As some of you may know, the American Heart Association has designate February as heart health month. Unfortunately, in the United States, heart disease is the leading cause of death for both men and women. Fortunately, it is also one of the most preventable. Making heart-healthy diet choices, being aware of your family’s health history and the risk factors for heart disease, seeing your doctor regularly and working with your physician to manage any health challenges are all important factors in saving lives from this often silent killer. One of the most profound impacts you can have on your heart is being aware of the foods you put into your body. Below are some heart healthy choices.
- Salmon: Salmon and other fatty fish like mackerel, sardines and tuna are loaded with heart healthy omega-3’s. Try for at least two servings of fatty fish a week.
- Blueberries and strawberries: Blueberries, strawberries and other berries are high in anthocyanins, an antioxidant that decreases blood pressure and dilutes blood vessels. Anthocyanins give plants their red and blue colors.
- Oatmeal: Oatmeal is an amazing source of soluble fiber which acts like a brush to help sweep cholesterol out of the body. Avoid instant oats which are often filled with sugar. Instead opt for quick cooking or steel cut varieties.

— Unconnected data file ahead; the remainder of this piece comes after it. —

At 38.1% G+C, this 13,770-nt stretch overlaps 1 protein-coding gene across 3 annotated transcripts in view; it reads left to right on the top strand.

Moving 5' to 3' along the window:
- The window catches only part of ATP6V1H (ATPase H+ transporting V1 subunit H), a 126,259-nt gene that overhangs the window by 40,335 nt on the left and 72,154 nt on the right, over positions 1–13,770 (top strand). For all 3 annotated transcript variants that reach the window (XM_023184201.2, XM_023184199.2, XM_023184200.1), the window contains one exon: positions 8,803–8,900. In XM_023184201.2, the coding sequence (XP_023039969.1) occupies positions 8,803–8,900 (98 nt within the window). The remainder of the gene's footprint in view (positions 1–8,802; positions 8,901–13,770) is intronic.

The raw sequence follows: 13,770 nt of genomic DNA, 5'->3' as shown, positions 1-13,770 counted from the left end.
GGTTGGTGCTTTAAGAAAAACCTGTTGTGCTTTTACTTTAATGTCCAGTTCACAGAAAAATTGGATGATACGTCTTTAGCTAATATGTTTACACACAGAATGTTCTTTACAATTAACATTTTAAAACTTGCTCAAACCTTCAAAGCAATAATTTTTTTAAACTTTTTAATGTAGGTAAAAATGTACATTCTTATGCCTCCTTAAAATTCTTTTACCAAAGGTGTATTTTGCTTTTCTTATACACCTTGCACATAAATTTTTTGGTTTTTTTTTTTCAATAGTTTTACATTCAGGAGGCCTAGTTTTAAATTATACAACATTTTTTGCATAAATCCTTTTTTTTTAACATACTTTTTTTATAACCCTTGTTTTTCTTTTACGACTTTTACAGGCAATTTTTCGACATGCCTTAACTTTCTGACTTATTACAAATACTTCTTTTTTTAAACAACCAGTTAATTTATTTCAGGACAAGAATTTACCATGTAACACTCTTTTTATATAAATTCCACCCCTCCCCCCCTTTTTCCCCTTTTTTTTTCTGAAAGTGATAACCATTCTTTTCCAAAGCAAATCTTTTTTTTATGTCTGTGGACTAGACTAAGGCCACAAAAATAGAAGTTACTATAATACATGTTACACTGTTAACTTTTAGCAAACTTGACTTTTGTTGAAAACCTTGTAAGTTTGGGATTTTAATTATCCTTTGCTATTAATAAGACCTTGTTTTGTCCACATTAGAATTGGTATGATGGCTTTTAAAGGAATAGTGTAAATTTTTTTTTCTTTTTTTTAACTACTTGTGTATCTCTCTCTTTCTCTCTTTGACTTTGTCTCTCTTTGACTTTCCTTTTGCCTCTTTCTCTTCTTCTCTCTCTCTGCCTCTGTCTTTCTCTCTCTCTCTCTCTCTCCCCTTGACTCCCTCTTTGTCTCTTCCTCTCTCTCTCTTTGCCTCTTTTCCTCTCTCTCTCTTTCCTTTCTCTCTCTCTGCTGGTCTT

- Green vegetables: Green vegetables may provide extra protection to your heart. They are high in carotenoids, which act as antioxidants to free your body of potentially damaging compounds. They’re also high in fiber and are loaded with vitamins and minerals to help your body perform necessary functions at optimal levels.
- Red wine: Red wine, or small amounts of any type of alcohol, are thought to lower heart disease risk. Limit your consumption to 1-2 drinks a day. Any amount beyond that may actually increase your risk.
- Dark chocolate: Chocolate made of at least 70% cocoa has been shown to reduce heart attacks and strokes. Dark chocolate contains flavonoids called polyphenols, which may help blood pressure, clotting, and inflammation.
Photo from flickr.